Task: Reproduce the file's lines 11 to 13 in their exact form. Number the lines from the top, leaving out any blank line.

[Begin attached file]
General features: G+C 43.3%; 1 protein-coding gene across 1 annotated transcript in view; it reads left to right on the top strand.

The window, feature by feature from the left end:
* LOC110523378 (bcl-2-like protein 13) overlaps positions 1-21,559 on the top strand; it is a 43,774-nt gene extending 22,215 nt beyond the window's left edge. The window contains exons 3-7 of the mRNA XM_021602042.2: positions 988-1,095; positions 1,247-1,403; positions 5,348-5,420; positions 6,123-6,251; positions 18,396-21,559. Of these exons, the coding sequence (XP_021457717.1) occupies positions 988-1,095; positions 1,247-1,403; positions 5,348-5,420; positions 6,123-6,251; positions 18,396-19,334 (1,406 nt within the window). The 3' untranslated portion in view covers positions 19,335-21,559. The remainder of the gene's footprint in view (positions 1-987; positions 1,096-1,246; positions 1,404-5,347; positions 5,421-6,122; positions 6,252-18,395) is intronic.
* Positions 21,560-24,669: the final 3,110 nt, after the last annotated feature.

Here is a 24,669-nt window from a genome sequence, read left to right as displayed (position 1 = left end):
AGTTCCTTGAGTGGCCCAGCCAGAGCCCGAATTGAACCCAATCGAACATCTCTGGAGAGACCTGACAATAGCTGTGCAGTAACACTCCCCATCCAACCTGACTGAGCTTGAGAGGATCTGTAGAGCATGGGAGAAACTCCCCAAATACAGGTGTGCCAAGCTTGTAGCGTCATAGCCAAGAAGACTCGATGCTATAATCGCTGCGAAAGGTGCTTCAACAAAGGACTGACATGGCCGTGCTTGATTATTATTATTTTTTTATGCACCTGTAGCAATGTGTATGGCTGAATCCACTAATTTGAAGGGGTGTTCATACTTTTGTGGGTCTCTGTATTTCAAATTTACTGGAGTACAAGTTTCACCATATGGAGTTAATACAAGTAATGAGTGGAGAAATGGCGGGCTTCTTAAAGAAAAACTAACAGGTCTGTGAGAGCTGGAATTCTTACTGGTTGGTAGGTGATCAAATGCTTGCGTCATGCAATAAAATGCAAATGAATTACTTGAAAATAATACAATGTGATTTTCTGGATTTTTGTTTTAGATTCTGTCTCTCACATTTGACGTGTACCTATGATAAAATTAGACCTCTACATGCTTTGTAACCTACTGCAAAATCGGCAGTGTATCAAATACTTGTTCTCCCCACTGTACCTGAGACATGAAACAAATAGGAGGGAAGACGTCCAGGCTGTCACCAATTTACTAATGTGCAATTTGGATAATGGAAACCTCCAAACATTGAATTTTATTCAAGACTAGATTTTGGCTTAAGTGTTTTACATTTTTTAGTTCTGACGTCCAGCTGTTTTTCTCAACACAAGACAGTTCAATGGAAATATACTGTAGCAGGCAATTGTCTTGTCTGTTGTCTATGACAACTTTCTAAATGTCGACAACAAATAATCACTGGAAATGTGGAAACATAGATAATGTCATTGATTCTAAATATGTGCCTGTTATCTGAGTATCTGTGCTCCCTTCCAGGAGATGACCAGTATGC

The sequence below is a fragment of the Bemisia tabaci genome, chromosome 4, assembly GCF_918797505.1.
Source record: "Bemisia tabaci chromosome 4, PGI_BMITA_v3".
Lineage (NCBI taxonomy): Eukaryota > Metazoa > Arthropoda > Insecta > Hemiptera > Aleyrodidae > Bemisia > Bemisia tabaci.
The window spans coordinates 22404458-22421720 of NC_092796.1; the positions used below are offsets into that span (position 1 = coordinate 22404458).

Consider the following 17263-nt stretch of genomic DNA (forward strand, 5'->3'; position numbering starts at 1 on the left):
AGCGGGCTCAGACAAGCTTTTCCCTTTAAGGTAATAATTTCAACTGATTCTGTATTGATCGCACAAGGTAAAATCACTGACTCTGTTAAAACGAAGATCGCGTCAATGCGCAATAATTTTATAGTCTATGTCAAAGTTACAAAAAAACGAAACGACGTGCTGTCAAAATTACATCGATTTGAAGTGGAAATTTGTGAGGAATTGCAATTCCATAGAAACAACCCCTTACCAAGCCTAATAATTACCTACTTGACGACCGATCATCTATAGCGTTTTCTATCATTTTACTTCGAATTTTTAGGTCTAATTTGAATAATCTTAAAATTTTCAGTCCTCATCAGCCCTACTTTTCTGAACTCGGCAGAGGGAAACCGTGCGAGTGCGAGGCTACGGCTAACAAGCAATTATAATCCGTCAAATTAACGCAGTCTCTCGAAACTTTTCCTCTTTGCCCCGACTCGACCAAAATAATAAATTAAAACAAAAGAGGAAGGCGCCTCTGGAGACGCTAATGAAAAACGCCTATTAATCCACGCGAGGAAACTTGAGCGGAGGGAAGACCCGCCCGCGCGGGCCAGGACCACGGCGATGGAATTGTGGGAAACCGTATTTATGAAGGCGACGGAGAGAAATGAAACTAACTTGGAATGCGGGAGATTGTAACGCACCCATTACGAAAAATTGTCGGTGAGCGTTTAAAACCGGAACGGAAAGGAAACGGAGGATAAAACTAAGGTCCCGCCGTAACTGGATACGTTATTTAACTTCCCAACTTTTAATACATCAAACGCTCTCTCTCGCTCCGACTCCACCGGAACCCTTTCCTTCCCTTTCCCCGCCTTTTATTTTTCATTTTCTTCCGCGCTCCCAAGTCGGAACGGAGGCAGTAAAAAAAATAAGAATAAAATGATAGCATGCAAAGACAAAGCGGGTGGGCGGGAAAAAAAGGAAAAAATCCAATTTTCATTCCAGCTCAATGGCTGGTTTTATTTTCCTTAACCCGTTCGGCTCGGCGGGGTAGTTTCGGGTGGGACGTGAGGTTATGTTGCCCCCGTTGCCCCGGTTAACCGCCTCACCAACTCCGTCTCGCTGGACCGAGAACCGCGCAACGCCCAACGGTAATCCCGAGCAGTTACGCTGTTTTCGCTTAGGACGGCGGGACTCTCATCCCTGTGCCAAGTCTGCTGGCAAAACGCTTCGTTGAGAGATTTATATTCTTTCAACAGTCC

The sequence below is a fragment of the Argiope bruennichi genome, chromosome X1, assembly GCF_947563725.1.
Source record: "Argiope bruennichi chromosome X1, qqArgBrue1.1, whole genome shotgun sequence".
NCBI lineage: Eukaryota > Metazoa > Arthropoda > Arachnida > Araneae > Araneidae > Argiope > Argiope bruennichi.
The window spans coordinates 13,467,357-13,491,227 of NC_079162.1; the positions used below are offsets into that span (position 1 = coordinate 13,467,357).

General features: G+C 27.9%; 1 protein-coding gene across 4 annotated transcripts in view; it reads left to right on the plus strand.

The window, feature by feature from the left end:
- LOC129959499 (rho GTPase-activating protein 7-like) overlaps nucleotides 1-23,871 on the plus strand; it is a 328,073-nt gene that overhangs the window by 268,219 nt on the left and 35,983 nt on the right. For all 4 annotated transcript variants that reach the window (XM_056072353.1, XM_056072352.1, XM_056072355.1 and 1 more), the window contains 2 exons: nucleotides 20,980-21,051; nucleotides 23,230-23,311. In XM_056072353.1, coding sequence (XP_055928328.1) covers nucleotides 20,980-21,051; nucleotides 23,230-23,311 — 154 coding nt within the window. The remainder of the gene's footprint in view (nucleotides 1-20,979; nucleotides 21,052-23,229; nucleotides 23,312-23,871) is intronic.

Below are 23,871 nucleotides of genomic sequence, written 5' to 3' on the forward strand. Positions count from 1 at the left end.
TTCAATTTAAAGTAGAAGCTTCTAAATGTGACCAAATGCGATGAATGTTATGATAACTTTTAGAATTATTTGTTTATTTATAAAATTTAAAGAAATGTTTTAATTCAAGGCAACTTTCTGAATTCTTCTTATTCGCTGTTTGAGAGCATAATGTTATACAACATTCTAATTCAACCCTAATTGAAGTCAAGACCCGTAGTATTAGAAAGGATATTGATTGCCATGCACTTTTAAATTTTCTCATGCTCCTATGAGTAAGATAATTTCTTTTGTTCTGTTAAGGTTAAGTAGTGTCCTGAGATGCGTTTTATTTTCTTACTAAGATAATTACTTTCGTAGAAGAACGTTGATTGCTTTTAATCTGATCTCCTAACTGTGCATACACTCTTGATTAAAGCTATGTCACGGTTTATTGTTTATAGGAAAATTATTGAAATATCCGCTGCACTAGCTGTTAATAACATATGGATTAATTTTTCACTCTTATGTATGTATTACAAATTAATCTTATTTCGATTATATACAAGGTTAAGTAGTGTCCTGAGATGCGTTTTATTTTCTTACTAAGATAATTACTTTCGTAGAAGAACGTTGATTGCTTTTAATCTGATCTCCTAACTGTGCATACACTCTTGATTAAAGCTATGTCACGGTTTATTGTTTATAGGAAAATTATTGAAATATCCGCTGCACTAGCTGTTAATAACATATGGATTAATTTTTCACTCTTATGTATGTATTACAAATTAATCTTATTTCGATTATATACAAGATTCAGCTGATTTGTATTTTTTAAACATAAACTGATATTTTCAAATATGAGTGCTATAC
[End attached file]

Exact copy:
Consider the following 17263-nt stretch of genomic DNA (forward strand, 5'->3'; position numbering starts at 1 on the left):
AGCGGGCTCAGACAAGCTTTTCCCTTTAAGGTAATAATTTCAACTGATTCTGTATTGATCGCACAAGGTAAAATCACTGACTCTGTTAAAACGAAGATCGCGTCAATGCGCAATAATTTTATAGTCTATGTCAAAGTTACAAAAAAACGAAACGACGTGCTGTCAAAATTACATCGATTTGAAGTGGAAATTTGTGAGGAATTGCAATTCCATAGAAACAACCCCTTACCAAGCCTAATAATTACCTACTTGACGACCGATCATCTATAGCGTTTTCTATCATTTTACTTCGAATTTTTAGGTCTAATTTGAATAATCTTAAAATTTTCAGTCCTCATCAGCCCTACTTTTCTGAACTCGGCAGAGGGAAACCGTGCGAGTGCGAGGCTACGGCTAACAAGCAATTATAATCCGTCAAATTAACGCAGTCTCTCGAAACTTTTCCTCTTTGCCCCGACTCGACCAAAATAATAAATTAAAACAAAAGAGGAAGGCGCCTCTGGAGACGCTAATGAAAAACGCCTATTAATCCACGCGAGGAAACTTGAGCGGAGGGAAGACCCGCCCGCGCGGGCCAGGACCACGGCGATGGAATTGTGGGAAACCGTATTTATGAAGGCGACGGAGAGAAATGAAACTAACTTGGAATGCGGGAGATTGTAACGCACCCATTACGAAAAATTGTCGGTGAGCGTTTAAAACCGGAACGGAAAGGAAACGGAGGATAAAACTAAGGTCCCGCCGTAACTGGATACGTTATTTAACTTCCCAACTTTTAATACATCAAACGCTCTCTCTCGCTCCGACTCCACCGGAACCCTTTCCTTCCCTTTCCCCGCCTTTTATTTTTCATTTTCTTCCGCGCTCCCAAGTCGGAACGGAGGCAGTAAAAAAAATAAGAATAAAATGATAGCATGCAAAGACAAAGCGGGTGGGCGGGAAAAAAAGGAAAAAATCCAATTTTCATTCCAGCTCAATGGCTGGTTTTATTTTCCTTAACCCGTTCGGCTCGGCGGGGTAGTTTCGGGTGGGACGTGAGGTTATGTTGCCCCCGTTGCCCCGGTTAACCGCCTCACCAACTCCGTCTCGCTGGACCGAGAACCGCGCAACGCCCAACGGTAATCCCGAGCAGTTACGCTGTTTTCGCTTAGGACGGCGGGACTCTCATCCCTGTGCCAAGTCTGCTGGCAAAACGCTTCGTTGAGAGATTTATATTCTTTCAACAGTCC

The sequence below is a fragment of the Argiope bruennichi genome, chromosome X1, assembly GCF_947563725.1.